“I’ve covered 16 cases with the Postal Service,” Moran explained. “All of them had been decided in our favor. And all of those folks either received their packages back already or they’ve gone on their way to be received from the recipient.”
Most recently, on December 11th, Moran won another case which added a new twist to this story. Up until that point, most of the cases she fought for were in regards to hemp-products or hemp-derived CBD. However, this particular case was focused around hemp seeds.
“That’s what’s really thrilling about these cases. For the very first time, [we] have a judge upholding the intent of Congress versus the guidance that was put out by federal agencies and clearly reiterating agricultural hemp is exempted and not scheduled.”
PROBLEMS TO CONTINUE
Still, even though these cases establish a precedent for sending hemp by mail, people shouldn’t expect all problems with the postal service to simply vanish. As mentioned, there’s still plenty of confusion in the public’s perspective. Until more people understand hemp’s legal status and its difference from psychoactive cannabis, cases such as these will continue to appear.
“The US Postal Inspection Service (USPIS) has law enforcement authority and capability,” Moran tells us. And the truth of the matter is, there are still plenty of people trying to ship illegal marijuana and hemp through the postal service.
With that in mind, Moran informs, “Only this agricultural pilot program hemp is lawful. So, let’s say somebody grew industrial hemp domestically but was not part of a pilot program and did not have their proper registration or license through their state’s authorizing agency — that would not be legal and not be compliant.”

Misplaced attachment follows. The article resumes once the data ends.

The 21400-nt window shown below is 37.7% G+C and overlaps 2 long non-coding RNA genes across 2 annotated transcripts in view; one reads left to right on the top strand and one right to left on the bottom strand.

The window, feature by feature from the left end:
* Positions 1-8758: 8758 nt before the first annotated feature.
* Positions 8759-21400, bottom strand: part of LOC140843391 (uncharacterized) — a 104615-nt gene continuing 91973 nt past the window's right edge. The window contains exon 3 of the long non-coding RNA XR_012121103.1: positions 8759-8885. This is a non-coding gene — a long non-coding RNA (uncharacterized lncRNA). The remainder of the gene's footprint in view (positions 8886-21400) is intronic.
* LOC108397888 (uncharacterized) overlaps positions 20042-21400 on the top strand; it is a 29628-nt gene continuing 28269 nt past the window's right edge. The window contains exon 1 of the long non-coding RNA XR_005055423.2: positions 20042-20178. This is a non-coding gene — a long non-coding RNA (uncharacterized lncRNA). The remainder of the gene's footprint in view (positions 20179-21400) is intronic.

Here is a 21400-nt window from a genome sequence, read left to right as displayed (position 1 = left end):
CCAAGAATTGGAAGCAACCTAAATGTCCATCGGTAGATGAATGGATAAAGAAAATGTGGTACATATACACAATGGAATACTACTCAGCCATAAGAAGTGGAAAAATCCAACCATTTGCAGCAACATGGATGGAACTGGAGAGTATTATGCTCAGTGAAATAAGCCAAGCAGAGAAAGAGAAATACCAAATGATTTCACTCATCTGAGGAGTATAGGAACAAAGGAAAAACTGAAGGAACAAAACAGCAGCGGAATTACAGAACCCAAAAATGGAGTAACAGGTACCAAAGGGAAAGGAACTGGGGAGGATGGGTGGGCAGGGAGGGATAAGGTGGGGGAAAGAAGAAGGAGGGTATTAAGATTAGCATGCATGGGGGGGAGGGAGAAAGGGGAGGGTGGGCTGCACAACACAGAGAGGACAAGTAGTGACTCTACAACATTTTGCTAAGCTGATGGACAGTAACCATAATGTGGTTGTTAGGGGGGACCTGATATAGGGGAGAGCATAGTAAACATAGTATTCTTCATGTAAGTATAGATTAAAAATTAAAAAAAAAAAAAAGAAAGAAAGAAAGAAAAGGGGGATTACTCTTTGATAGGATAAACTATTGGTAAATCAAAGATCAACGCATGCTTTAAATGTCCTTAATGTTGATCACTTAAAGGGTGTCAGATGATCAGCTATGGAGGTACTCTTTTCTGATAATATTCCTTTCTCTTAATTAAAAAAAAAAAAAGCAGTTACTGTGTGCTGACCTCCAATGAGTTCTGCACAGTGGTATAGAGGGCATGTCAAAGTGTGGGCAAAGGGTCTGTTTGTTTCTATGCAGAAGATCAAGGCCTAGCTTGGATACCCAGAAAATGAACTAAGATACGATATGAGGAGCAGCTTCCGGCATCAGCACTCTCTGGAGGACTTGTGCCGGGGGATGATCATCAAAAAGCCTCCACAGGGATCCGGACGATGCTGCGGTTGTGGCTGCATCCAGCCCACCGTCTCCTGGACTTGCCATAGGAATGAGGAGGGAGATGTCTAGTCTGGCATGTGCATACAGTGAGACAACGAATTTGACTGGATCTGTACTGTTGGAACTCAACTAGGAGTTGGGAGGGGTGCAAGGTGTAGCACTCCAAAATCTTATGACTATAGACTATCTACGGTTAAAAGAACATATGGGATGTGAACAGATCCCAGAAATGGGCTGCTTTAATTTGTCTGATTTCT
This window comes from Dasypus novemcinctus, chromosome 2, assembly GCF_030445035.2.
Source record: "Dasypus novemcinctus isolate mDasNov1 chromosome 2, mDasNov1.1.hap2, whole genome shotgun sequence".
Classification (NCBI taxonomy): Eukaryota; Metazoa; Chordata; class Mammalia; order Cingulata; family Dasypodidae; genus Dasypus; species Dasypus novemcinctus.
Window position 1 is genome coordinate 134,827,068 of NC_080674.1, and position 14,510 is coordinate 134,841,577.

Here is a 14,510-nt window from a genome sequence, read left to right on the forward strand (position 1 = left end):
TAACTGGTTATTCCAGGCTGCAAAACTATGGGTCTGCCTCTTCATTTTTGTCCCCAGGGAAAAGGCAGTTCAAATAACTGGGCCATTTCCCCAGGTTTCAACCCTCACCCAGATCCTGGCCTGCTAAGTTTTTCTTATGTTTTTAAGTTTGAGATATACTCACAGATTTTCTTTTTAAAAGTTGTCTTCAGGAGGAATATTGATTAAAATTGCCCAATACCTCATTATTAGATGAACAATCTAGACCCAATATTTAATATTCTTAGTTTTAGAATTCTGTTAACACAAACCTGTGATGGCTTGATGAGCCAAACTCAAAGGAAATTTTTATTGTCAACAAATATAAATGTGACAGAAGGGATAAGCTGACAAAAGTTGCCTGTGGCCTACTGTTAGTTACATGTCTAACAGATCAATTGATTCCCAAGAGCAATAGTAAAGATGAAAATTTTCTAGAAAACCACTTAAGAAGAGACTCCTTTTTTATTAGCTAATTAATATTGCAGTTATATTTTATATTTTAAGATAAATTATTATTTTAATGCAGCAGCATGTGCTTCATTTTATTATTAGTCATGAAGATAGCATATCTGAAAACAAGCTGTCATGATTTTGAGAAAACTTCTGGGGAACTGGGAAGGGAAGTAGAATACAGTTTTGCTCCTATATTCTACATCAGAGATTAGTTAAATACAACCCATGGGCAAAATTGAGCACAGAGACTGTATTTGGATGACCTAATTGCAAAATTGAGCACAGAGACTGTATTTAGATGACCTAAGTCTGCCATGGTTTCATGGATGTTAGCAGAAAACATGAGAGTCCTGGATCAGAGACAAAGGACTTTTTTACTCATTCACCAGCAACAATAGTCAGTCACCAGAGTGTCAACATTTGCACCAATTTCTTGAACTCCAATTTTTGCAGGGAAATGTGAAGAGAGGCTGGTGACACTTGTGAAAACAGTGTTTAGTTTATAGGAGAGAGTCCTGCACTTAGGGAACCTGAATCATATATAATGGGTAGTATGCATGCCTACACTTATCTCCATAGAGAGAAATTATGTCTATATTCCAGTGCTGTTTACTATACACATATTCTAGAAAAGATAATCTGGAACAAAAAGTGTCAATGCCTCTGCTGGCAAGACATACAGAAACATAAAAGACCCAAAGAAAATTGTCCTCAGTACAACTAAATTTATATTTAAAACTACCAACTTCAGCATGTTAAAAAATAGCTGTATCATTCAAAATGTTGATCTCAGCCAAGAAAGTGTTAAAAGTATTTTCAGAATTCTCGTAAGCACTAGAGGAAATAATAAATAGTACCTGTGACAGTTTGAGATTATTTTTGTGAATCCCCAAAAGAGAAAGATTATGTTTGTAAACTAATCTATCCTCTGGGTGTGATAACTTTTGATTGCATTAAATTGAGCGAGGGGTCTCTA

And even for those who are legally growing and shipping it, the problems stem from those who continue to abuse the U.S. Postal Service in an illegal manner. Moran says that people attempting to send illegal products through the mail are causing harm to the people trying to do it right.
YOUR RIGHT TO SHIP HEMP IS DEFENDABLE IN COURT
Luckily, the postal service is developing a standard operating procedure which gives people the authority to legally ship hemp in advance. The goal is to prevent continuous court cases over hemp.
Furthermore, with the legalization of hemp just hitting the entire country, new rules and regulations are bound to arise. Just as with psychoactive cannabis legalization in various states, lawmakers are still figuring out how to make this all work. Back in July, California saw a complete shelving of CBD products due to new cannabis labeling regulations. This same uncertainty is almost certain to hit the hemp industry.
However, with people such as Moran defending hemp farmers and distributor alike, we can trust the fight for these rules and regulations will go in the right direction. In terms of this recent win, she proclaimed:
“We’re not intimidated and really look to the letter of the law. And made a very clear determination based on what the letter of the law says and the intent of Congress.”